New tests show in real-time that cracks can run on top of and through metal layers.
BY K. VANSTREELS, I. DE WOLF, H. ZAHEDMANESH, H. BENDER, M. GONZALEZ, J. LEFEBVRE, AND S. BHOWMICK, imec, Leuven, Belgium
Imec, with the help of equipment supplier Hysitron, developed a new test method to study crack formation in Cu/low-k back-end-of-line (BEOL) stacks. By combining a PicoIndenter, a scanning electron microscope (SEM) and unique sample preparation using a focused ion beam (FIB), it becomes possible to visualize in real-time crack initiation and propagation (See video). Insight into this reliability issue allows to optimize BEOL design, material choices and process steps to strengthen the BEOL.
Porosity of low-k materials affects the BEOL’s mechanical strength
Porous low-k materials are introduced in the BEOL of chips to improve its performance. More specifically, low-k materials prevent leakage between metal interconnections of the circuitry and minimize the time delay. In research, low-k materials with k-values lower than 2.0 are tested. These are very porous and reduce the mechanical strength of the BEOL stack.
Due to the reduced mechanical strength of Cu/ low-k BEOL stacks, cracks can be formed when local mechanical stresses become too high. This can occur during chip processing, during packaging, and during use of the end products. The stresses can be caused by temperature fluctuations, due to thermal mismatch of materials; or by shrinkage of materials during curing; by local forces during bonding; or even due to external mechanical impact caused by drop or shock. Since this crack formation is an important reliability issue for future technology nodes, tests are being developed to gain insight into this problem. For example, there is the four-point bending test and the BABSI test which measure the force at which cracking starts. However, with these tests it is not possible to follow in-situ and in real-time how the crack initiates and propagates through the BEOL stack. With the new test method, this hidden world reveals itself.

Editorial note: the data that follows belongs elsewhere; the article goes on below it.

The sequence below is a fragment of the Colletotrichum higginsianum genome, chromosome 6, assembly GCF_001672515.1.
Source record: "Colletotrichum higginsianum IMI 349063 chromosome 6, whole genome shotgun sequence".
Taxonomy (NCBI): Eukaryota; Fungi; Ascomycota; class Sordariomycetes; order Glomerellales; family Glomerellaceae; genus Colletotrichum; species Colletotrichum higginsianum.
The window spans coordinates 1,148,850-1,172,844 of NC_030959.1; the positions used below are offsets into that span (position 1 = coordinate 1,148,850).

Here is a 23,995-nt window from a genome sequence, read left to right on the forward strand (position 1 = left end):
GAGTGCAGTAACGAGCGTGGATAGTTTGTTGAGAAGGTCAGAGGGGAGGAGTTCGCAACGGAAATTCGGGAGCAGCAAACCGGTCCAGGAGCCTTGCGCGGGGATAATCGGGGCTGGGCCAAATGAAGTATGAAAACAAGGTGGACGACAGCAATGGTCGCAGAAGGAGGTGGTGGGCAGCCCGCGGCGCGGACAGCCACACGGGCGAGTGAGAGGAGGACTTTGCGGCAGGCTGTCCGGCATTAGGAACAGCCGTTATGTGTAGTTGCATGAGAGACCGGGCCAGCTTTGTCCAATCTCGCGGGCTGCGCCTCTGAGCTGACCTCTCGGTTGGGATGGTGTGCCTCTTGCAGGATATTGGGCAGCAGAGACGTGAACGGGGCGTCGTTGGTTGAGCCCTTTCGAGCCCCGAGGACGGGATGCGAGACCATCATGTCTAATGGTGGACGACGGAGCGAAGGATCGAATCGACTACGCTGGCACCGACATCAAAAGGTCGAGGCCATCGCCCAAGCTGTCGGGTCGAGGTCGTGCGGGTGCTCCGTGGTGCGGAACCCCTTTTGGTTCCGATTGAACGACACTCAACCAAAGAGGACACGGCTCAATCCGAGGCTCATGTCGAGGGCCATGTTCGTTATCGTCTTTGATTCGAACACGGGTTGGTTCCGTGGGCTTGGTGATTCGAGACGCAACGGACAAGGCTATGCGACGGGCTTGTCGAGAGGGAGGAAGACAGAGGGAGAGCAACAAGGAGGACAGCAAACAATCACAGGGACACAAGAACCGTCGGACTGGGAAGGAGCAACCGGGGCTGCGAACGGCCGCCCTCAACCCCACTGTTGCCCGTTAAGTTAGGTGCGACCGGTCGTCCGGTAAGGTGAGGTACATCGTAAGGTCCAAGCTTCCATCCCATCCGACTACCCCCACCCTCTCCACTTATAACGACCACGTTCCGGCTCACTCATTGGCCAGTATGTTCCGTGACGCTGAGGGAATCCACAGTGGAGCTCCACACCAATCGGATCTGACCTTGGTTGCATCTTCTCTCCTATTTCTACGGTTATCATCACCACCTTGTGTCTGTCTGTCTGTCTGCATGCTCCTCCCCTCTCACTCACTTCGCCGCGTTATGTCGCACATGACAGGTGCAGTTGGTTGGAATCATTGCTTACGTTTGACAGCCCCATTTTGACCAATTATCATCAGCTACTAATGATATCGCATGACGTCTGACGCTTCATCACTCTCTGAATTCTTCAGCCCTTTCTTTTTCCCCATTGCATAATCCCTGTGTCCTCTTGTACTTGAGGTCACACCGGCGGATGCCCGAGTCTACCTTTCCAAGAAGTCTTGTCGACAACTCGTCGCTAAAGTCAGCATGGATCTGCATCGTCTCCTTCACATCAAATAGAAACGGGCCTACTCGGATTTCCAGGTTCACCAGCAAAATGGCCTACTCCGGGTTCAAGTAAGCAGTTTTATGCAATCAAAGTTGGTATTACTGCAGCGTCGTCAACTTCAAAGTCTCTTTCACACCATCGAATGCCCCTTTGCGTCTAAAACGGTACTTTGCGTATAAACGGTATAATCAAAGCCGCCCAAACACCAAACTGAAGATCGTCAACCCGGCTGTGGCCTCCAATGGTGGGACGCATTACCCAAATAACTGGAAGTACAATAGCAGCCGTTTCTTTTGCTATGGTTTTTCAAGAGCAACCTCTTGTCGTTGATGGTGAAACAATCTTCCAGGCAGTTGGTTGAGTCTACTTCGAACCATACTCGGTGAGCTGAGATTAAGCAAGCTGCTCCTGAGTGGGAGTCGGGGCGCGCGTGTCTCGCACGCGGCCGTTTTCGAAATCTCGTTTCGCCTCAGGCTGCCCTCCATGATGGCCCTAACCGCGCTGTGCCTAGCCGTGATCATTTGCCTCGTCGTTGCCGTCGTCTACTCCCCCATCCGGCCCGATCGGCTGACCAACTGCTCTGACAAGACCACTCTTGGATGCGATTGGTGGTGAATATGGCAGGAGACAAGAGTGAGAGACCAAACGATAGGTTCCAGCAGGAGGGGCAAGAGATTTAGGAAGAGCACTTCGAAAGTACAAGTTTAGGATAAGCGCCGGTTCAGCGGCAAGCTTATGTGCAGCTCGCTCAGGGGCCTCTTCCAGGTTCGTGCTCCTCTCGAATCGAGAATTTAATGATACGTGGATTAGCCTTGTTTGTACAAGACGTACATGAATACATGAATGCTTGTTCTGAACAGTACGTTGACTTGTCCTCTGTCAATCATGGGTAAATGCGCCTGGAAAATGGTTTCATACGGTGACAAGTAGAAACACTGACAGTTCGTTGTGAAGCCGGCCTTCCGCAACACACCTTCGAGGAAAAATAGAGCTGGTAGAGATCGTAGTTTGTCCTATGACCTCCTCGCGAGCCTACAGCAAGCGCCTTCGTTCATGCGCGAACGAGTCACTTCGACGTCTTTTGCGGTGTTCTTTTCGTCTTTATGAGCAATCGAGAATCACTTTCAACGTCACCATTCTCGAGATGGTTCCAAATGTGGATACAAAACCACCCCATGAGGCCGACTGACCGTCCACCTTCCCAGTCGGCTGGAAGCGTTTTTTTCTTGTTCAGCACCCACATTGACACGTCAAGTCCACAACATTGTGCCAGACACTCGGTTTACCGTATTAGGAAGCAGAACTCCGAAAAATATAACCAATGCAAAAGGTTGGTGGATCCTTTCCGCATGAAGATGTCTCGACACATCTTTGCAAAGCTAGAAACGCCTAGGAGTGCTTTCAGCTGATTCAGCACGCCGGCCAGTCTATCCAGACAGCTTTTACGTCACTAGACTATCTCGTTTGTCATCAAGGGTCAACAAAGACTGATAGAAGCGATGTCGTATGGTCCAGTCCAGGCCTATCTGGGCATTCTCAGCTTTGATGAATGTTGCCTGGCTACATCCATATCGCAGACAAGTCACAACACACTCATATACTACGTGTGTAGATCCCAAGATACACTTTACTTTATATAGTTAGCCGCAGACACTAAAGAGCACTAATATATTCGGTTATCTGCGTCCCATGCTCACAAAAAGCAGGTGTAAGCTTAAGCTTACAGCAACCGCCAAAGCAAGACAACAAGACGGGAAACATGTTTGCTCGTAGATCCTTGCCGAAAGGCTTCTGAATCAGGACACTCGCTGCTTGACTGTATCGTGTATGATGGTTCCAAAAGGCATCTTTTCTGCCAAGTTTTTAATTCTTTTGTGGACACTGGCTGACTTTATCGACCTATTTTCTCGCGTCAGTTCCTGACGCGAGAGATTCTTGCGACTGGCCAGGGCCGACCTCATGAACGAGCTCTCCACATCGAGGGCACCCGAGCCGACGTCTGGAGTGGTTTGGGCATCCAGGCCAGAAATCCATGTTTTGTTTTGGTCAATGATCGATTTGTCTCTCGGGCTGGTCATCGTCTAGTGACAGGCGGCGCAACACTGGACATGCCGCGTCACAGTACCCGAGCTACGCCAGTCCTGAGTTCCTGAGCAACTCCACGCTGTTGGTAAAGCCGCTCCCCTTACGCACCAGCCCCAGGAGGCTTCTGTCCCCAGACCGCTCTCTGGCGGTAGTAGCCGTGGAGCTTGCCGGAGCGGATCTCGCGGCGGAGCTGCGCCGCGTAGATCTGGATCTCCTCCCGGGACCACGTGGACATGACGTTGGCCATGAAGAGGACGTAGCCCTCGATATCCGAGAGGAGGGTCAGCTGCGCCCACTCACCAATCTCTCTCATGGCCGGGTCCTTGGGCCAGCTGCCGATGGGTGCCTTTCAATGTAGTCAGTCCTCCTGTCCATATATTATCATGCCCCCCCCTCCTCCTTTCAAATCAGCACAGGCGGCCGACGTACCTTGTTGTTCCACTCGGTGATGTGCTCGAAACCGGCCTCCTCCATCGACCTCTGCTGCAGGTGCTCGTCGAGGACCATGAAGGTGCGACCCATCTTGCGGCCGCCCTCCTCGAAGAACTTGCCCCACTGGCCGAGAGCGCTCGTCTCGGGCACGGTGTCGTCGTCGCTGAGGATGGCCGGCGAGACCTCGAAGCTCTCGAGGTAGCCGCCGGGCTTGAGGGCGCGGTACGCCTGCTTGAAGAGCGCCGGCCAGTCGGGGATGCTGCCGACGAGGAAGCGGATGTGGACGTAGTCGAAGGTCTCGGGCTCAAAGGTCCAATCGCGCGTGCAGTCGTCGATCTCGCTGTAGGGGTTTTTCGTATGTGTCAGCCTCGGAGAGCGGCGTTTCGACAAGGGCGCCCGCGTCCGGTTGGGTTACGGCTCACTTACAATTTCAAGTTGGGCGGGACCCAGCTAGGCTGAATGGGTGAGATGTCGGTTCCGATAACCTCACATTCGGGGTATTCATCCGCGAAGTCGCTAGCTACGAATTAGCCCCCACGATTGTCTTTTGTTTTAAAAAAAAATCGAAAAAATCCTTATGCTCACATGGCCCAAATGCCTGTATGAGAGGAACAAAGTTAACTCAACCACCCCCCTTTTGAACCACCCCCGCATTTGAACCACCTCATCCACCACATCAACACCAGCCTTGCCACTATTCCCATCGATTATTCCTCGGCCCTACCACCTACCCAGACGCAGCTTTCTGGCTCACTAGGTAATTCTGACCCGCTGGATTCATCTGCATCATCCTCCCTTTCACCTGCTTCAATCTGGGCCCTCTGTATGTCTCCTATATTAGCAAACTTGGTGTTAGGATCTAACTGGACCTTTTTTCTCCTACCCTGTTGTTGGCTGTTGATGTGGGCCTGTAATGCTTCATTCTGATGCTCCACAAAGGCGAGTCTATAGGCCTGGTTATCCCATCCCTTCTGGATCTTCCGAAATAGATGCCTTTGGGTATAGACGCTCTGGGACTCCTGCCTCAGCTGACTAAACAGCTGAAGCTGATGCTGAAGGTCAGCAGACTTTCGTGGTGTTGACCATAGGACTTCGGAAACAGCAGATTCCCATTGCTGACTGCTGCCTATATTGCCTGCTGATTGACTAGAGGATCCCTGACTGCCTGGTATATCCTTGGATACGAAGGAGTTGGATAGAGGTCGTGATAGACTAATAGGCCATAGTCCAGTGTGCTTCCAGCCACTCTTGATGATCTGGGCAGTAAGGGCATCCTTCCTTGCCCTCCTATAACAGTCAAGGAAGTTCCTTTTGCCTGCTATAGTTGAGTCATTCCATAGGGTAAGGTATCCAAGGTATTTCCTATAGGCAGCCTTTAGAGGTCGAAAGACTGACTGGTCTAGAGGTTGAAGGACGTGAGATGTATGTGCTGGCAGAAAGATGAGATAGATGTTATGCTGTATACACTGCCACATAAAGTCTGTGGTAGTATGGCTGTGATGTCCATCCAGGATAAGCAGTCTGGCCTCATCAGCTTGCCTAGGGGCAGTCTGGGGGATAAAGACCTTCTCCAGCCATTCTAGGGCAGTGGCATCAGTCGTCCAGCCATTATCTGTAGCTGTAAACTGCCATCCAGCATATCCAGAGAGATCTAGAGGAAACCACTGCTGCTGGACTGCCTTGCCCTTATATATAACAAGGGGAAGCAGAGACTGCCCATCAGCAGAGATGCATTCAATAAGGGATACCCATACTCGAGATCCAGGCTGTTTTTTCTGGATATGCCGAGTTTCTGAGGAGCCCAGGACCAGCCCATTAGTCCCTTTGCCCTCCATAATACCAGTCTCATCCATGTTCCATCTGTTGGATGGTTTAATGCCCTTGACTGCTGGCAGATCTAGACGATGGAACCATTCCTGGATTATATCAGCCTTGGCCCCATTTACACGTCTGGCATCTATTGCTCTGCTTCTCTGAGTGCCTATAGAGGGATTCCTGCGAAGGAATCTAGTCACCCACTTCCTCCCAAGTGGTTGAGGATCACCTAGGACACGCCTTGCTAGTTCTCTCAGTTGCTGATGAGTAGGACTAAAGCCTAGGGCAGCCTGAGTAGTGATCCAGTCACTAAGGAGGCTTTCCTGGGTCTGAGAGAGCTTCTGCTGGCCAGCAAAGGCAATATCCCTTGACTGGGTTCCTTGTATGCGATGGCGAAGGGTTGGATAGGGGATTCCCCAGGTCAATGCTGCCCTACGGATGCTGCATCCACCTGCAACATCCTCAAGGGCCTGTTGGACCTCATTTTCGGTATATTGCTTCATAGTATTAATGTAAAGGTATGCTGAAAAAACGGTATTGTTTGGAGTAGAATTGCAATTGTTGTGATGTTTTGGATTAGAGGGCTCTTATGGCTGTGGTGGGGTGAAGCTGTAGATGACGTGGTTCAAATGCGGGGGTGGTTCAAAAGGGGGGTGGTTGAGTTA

The new test
For the new test, a PicoIndenter is integrated into a SEM microscope. The sample has to be prepared in such a way that a beam is formed out of the back-end- of-line stack (see FIGURE 1). Imec was able to make such BEOL beams with the Focused Ion Beam (FIB) technique. This involved several steps as depicted in FIGURE 1. The sample is then placed in the SEM. With the PicoIndenter, a gradual force is applied on top of the beam while the SEM continuously images the cross-section of the BEOL (side view of the beam). In this way, a movie can be made revealing the crack initiation and propagation, while at the same time measuring the force that is applied (FIGURE 2).
Conclusions and future work
This new test has proven to be very relevant for further development of Cu/low-k BEOL stacks. In this phase, only a few BEOL beams – with different dimensions – were tested and measured. From these initial results it can be concluded that cracks run on top of metal layers in this device, and even through metal layers. This can point out that the interface at the top of metal layers should be strengthened for the studied technology, either by BEOL design, material choices or optimization of process steps (such as cleaning).
By setting up more experiments, a model can be made (FEM) to predict crack formation in specific BEOL stacks. The experiments will allow to validate the model. In this way, this new test method is an important tool in the development of reliable chips made in future technology nodes with copper and low-k materials in the back-end-of-line.
This article is based on the paper “In-situ scanning electron microscopy study of fracture events during back-end-of-line microbeam bending tests” which was published in Applied Physics Letters 105, 213102 (2014). AUTHORS: K. VANSTREELS, I. DE WOLF, H. ZAHEDMANESH, H. BENDER, M. GONZALEZ, J. LEFEBVRE, AND S. BHOWMICK